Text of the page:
Archive for the ‘U.S.’ Category

Women and Children First – NYTimes.com   1 comment

Historic photo of the Cape Hatteras Life-Savin...

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Off Cape Hatteras, Feb. 5, 1861

It had already been a long voyage. For almost two full days, the little steamer Marion had lain at anchor at the mouth of Charleston Harbor, waiting for the weather to clear. Winter rain spattered against the decks and landed, hissing, on the boilers’ iron flanks. Below, several dozen unhappy passengers huddled in the dimness, mothers consoling their wailing children or staggering over to the portholes to be sick.

But on Feb. 3 they had emerged resolutely above decks, despite the weather, as the steamer passed the high walls of the fortress where they were leaving behind their loved ones. There, silhouetted against the gray sky, were Fort Sumter’s defenders, their husbands and fathers. From atop the parapet of Sumter came three rounds of throaty cheers. The women and children, many choking back tears, bravely shouted three cheers in reply.

via Women and Children First – NYTimes.com.

Posted February 5, 2011 by dmacc502 in government, History, photography, politics, U.S.

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Captured: North American Indian Photographs by Edward Curtis   Leave a comment

In 1906, American photographer Edward S. Curtis was offered $75,000 to document North American Indians. The benefactor, J.P Morgan, was to receive 25 sets of the completed series of 20 volumes with 1,500 photographs entitled The North American Indian. Curtis set out to photograph the North American Indian way of life at a time when Native Americans were being forced from their land and stripped of their rights. Curtis’ photographs depicted a romantic version of the culture which ran contrary to the popular view of Native Americans as savages.

Born in 1868 in Wisconsin, Curtis moved with his father to the Washington territory in 1887 where he began working at a photography studio in the frontier city of Seattle. Curtis began work on his series in 1895 by photographing Princess Angeline, the daughter of Chief Sealth and published the first volume of The North American Indian in 1907. The last volume wasn’t published until 1930. In more than three decades of work documenting Native Americans, Curtis traveled from the Great Plains to the mountainous west, and from the Mexican border to western Canada to the Arctic Ocean in Alaska.

Below are selected images of the Native American way of life chosen from The Library of Congress’s Edward S. Curtis Collection. Some were published in The North American Indian but most were not published. All the captions are original to Edward Curtis.

 

Captured: Edward Curtis Photographs

1

Title: Sioux chiefs. Date Created/Published: c1905. Summary: Photograph shows three Native Americans on horseback. Photograph by Edward S. Curtis, Curtis (Edward S.) Collection, Library of Congress Prints and Photographs Division Washington, D.C.

Captured: Edward Curtis Photographs

2

Title: Ready for the throw–Nunivak. Date Created/Published: c1929 February 28. Summary: Eskimo man seated in a kayak prepares to throw spear. Photograph by Edward S. Curtis, Curtis (Edward S.) Collection, Library of Congress Prints and Photographs Division Washington, D.C.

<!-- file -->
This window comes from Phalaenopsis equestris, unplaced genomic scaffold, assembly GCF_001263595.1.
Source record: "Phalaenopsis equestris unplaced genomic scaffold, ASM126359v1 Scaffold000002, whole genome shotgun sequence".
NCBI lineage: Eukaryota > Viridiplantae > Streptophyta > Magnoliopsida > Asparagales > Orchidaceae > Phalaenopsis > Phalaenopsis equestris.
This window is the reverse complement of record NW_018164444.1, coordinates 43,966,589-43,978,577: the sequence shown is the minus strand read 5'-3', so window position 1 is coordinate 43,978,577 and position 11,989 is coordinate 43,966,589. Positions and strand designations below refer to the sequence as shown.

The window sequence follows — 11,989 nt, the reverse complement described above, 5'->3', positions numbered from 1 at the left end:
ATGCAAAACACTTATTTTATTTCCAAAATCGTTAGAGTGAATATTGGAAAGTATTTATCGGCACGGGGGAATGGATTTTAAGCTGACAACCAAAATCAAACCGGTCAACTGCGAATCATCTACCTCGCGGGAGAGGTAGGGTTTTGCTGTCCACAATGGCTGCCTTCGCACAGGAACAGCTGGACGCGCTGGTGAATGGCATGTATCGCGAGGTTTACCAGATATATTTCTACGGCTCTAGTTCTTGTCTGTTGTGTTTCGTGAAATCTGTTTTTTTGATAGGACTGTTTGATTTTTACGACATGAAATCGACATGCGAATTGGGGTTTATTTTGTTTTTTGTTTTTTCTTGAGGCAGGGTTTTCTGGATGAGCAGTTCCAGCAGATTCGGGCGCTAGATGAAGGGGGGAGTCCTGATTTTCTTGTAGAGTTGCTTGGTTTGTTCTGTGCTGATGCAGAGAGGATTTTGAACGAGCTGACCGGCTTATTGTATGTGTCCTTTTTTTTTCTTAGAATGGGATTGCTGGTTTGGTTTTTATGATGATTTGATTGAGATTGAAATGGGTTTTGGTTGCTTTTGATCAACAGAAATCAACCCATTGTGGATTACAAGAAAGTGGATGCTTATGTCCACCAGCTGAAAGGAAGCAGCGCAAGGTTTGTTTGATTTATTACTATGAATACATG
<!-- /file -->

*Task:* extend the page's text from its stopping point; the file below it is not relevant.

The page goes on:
Captured: Edward Curtis Photographs

3

Title: The mealing trough–Hopi. Date Created/Published: c1906. Summary: Four young Hopi Indian women grinding grain. Photograph by Edward S. Curtis, Curtis (Edward S.) Collection, Library of Congress Prints and Photographs Division Washington, D.C.

Captured: Edward Curtis Photographs

4

Title: The scout in winter–Apsaroke. Date Created/Published: c1908 July 6. Summary: Apsaroke man on horseback on snow-covered ground, probably in Pryor Mountains, Montana. Photograph by Edward S. Curtis, Curtis (Edward S.) Collection, Library of Congress Prints and Photographs Division Washington, D.C.

Captured: Edward Curtis Photographs

5

Title: At the old well of Acoma Date Created/Published: c1904 November 12. Summary: Acoma girl, seated on rock, watches as another girl fills a pottery vessel with water from a pool. Photograph by Edward S. Curtis, Curtis (Edward S.) Collection, Library of Congress Prints and Photographs Division Washington, D.C.

Captured: Edward Curtis Photographs

6

Title: Mizheh and babe. Date Created/Published: c1906 December 19. Summary: Apache woman, at base of tree, holding infant in cradleboard in her lap. Photograph by Edward S. Curtis, Curtis (Edward S.) Collection, Library of Congress Prints and Photographs Division Washington, D.C.

Captured: Edward Curtis Photographs

7

Title: On the Little Big Horn. Date Created/Published: c1908 July 6. Summary: Horses wading in water next to a Crow tipi encampment. Photograph by Edward S. Curtis, Curtis (Edward S.) Collection, Library of Congress Prints and Photographs Division Washington, D.C.

Captured: Edward Curtis Photographs

8

Title: When winter comes. Date Created/Published: c1908 July 6. Summary: Dakota woman, carrying firewood in snow, approaches tipi. Photograph by Edward S. Curtis, Curtis (Edward S.) Collection, Library of Congress Prints and Photographs Division Washington, D.C.

Captured: Edward Curtis Photographs

9

Title: A burial platform–Apsaroke. Date Created/Published: c1908 July 6. Photograph by Edward S. Curtis, Curtis (Edward S.) Collection, Library of Congress Prints and Photographs Division Washington, D.C.